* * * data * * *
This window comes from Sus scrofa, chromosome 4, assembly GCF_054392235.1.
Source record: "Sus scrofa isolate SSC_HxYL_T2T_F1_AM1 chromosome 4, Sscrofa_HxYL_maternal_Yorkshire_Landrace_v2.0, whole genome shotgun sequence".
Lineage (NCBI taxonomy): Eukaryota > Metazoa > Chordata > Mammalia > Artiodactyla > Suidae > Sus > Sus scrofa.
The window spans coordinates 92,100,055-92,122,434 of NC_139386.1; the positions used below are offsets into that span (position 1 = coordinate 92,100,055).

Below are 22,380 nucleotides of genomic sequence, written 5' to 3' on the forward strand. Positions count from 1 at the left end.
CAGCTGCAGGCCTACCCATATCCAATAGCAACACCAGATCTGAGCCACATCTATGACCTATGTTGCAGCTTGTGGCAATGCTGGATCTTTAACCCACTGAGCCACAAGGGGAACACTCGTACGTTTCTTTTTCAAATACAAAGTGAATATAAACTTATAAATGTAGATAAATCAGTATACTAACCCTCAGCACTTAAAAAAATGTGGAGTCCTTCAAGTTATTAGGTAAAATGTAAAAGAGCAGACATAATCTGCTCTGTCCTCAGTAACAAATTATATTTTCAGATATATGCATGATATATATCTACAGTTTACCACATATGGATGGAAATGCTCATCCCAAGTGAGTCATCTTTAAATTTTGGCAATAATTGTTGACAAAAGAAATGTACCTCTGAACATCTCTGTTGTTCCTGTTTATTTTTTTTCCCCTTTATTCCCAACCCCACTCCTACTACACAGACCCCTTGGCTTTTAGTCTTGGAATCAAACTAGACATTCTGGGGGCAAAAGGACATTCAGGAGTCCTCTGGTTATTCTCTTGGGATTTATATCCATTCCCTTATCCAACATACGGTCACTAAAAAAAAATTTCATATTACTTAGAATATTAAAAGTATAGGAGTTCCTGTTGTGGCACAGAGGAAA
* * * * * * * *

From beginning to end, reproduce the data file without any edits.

This window comes from Sus scrofa, chromosome 4, assembly GCF_054392235.1.
Source record: "Sus scrofa isolate SSC_HxYL_T2T_F1_AM1 chromosome 4, Sscrofa_HxYL_maternal_Yorkshire_Landrace_v2.0, whole genome shotgun sequence".
Lineage (NCBI taxonomy): Eukaryota > Metazoa > Chordata > Mammalia > Artiodactyla > Suidae > Sus > Sus scrofa.
The window spans coordinates 92,100,055-92,122,434 of NC_139386.1; the positions used below are offsets into that span (position 1 = coordinate 92,100,055).

Below are 22,380 nucleotides of genomic sequence, written 5' to 3' on the forward strand. Positions count from 1 at the left end.
CAGCTGCAGGCCTACCCATATCCAATAGCAACACCAGATCTGAGCCACATCTATGACCTATGTTGCAGCTTGTGGCAATGCTGGATCTTTAACCCACTGAGCCACAAGGGGAACACTCGTACGTTTCTTTTTCAAATACAAAGTGAATATAAACTTATAAATGTAGATAAATCAGTATACTAACCCTCAGCACTTAAAAAAATGTGGAGTCCTTCAAGTTATTAGGTAAAATGTAAAAGAGCAGACATAATCTGCTCTGTCCTCAGTAACAAATTATATTTTCAGATATATGCATGATATATATCTACAGTTTACCACATATGGATGGAAATGCTCATCCCAAGTGAGTCATCTTTAAATTTTGGCAATAATTGTTGACAAAAGAAATGTACCTCTGAACATCTCTGTTGTTCCTGTTTATTTTTTTTCCCCTTTATTCCCAACCCCACTCCTACTACACAGACCCCTTGGCTTTTAGTCTTGGAATCAAACTAGACATTCTGGGGGCAAAAGGACATTCAGGAGTCCTCTGGTTATTCTCTTGGGATTTATATCCATTCCCTTATCCAACATACGGTCACTAAAAAAAAATTTCATATTACTTAGAATATTAAAAGTATAGGAGTTCCTGTTGTGGCACAGAGGAAA